hfleenor at BEACHNET.GEN.CA.US
Sun Aug 18 22:13:45 CDT 1996
Charles A. Hillig wrote,
>On Sat, 17 Aug 1996 15:38:33 -0700, "Charles A. Hillig"
><chillig at JETLINK.NET> wrote:
>> Non-dualism is experiential. The "map" is not to be confused with the
>>spiritual "territory" that it describes. As fascinating as it may be to
>>ponder, the so-called "map" often only provides us with yet another
>>distraction along the "way-less way." And, in the end, the energy spent
>>in studying it often keeps us away from fully addressing that ultimate and
>>most primordial of all questions: Who Am I?
>and then later...
Yes, the "map" is not the Self. *Who* is looking at the map?
>> In short, how does the non-dualism of Shankara and Maharshi translate
>>now into the cyber-dream of your own melodramatic dance?
In daily life ask, *Who* is doing this work? *Who* is walking down the street?
*Who* is sleeping, eating etc,?
This way the body is seen as the illusion it is. It is not the same body for
even a full second of time, since at least millions of changes in its appearance
happen in that time. This way the *Real* shines through and life is seen as
a-mazing, phenomenal and joyous no matter what the body is going through.
Ken Stuart wrote,
>I actually think that what you are describing is the difference
>between studying Shankara and studying Maharshi.
>Now, when I say "Shankara" here I mean Shankara as we know him
>hundreds of years later, in what has come down to us in texts such as
>Whereas in studying Maharshi, since he was on earth much more
>recently, we have a wealth of more practical information, including
>interpretations of texts such as the Vivekachudamani. The question
>and answer sessions that have been recorded are particularly helpful
>to the student who wishes to apply Advaita in his life.
>I do think that scholarly discussion about Advaitic texts are a good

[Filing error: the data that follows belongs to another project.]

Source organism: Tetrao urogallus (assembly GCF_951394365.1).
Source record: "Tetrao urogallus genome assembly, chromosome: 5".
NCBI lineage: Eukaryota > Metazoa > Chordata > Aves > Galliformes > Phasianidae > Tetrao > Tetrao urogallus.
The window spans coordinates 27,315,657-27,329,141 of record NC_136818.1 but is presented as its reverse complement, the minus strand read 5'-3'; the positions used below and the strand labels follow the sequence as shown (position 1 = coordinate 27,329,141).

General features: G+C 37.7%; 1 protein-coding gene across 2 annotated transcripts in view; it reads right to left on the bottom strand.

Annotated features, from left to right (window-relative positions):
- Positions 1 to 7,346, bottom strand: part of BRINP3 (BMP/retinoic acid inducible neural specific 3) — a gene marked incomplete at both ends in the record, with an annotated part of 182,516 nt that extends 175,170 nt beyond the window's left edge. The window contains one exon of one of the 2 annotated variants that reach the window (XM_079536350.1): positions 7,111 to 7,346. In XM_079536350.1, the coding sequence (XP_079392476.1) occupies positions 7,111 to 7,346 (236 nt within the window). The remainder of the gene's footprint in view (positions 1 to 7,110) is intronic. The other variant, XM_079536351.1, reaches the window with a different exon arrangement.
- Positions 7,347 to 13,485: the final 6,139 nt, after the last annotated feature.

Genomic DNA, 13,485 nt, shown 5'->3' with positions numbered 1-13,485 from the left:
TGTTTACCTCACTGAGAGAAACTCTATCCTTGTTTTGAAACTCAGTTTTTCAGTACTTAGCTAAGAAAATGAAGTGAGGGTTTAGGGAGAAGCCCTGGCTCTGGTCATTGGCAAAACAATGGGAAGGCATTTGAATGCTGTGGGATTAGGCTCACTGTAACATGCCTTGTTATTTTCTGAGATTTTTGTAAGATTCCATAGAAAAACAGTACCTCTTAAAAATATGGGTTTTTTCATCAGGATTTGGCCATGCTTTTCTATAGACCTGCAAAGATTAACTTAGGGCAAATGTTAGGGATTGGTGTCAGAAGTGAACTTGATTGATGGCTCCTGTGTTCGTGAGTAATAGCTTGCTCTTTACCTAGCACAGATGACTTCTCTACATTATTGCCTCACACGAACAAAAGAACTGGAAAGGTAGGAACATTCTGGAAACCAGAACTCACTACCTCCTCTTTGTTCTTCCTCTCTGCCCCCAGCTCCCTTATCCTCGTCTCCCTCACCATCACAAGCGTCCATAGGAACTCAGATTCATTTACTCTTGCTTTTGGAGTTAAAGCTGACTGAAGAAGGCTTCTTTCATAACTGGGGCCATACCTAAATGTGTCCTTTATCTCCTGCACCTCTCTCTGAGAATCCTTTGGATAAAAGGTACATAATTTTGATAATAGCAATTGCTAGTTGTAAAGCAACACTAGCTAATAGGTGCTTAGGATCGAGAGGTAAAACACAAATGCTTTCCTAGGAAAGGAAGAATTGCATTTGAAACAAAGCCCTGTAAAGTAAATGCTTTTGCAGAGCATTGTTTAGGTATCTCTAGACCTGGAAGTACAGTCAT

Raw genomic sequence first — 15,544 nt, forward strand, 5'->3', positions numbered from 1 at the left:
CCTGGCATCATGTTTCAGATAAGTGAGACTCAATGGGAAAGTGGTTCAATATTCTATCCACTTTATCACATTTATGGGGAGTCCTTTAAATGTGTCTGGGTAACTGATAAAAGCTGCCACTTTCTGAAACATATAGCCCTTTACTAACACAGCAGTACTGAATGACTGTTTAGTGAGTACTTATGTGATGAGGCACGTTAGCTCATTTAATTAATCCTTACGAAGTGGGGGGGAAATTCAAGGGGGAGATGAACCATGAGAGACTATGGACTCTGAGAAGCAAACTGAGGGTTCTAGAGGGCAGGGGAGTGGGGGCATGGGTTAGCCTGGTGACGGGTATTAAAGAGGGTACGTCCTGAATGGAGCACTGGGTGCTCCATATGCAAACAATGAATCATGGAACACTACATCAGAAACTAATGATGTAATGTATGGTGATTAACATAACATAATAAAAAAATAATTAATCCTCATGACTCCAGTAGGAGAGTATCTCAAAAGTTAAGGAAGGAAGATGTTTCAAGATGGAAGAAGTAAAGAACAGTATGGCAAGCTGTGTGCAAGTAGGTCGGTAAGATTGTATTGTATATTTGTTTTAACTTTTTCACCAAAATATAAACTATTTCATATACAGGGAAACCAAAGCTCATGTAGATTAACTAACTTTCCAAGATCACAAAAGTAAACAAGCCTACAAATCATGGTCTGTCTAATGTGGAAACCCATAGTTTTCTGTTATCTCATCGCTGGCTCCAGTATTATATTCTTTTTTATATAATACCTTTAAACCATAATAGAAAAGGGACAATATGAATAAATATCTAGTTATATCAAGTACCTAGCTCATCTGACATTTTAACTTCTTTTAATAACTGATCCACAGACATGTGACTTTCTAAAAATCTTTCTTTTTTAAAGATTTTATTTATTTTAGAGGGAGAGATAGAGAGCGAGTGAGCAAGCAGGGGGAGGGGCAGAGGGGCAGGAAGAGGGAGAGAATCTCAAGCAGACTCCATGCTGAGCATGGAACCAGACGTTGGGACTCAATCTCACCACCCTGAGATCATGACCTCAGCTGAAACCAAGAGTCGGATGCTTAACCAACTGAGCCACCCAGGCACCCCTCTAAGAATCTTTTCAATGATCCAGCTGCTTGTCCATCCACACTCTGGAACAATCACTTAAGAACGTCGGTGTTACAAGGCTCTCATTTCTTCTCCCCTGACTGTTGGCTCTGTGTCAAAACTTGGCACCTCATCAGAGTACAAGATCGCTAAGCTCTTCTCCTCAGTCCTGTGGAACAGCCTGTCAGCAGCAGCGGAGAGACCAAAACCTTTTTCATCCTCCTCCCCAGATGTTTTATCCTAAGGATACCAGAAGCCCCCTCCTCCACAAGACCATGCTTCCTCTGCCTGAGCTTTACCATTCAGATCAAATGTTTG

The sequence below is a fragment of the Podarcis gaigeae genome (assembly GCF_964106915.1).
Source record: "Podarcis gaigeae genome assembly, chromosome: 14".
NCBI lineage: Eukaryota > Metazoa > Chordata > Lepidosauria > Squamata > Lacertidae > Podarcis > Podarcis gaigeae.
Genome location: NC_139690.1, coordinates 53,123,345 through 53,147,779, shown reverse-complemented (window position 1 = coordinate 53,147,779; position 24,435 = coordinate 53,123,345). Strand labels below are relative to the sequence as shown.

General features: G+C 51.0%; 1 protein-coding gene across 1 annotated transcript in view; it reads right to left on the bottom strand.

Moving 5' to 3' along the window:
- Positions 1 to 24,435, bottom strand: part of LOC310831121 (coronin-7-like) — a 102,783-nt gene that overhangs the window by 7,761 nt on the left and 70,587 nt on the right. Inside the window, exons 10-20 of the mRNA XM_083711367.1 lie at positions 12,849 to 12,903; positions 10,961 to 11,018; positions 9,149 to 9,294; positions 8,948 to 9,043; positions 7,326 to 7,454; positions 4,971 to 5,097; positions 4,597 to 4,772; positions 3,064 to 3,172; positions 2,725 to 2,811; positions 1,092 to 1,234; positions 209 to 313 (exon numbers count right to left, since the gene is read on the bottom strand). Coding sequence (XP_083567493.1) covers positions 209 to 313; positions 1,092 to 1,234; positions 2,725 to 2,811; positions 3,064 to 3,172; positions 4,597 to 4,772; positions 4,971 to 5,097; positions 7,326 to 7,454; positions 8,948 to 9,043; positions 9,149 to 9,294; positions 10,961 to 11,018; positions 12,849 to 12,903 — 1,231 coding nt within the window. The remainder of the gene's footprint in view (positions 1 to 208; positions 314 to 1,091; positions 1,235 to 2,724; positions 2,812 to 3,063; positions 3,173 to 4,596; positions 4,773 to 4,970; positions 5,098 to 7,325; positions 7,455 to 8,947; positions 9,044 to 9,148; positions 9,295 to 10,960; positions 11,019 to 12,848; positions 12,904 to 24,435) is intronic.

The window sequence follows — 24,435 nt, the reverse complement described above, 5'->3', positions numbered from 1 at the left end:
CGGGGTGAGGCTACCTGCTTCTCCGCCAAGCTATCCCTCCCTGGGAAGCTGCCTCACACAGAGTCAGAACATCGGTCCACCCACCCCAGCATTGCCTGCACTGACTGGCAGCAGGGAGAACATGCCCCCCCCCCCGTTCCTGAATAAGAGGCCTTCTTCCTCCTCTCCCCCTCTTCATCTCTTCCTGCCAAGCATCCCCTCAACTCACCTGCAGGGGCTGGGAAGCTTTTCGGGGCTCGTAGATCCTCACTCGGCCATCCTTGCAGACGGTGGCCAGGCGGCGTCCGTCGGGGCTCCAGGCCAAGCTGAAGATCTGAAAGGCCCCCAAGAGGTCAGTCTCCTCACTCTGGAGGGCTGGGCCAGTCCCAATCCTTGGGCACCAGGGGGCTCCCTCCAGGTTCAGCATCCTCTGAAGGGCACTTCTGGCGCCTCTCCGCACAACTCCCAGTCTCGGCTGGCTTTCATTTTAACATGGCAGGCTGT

>thing, but certainly the personal practice you want to discuss is also
>a worthy topic.
>However, practice alone is not enough, as I learned from the example
>of a close friend. Here is what Swami Lakshman Jee has to say on
>" If an aspirant is only attached to practical knowledge [ ie
>developed through practice ] and not to theoretical [ie intellectual]
>knowledge, believing that the only real knowledge is practical
>knowledge which is the realizing of one's own nature, then he is
>incorrect from a Saiva point of view. If only practical knowledge is
>cultivated and intellectual knowledge is totally ignored then there is
>every possibility that practical knowledge may decrease day by day,
>slowly fading away so that in the end it does not remain at all. It
>is the greatness of intellectual knowledge that with its power it
>firmly establishes practical knowledge. In this respect, therefore,
>intellectual knowledge is more predominant than practical knowledge."
>My understanding of what he is saying, is that without intellectual
>knowledge, one does not know where one is going with one's practice.
Are you trying to say that nonintellectual people cannot realize their
own *True Nature*? Of course not.
Next to the light of the *Self* all the writings of Sankara aren't even
one candlepower in the midday sun. So even though Sankara has helped
to remove layers of ignorance he must be abandoned with all other
appearing phenomena once the jewel has been found. :>
hfleenor at beachnet.gen.ca.us (Harry Fleenor)
Knowing Being and Joyously Reveling in our own True Nature!
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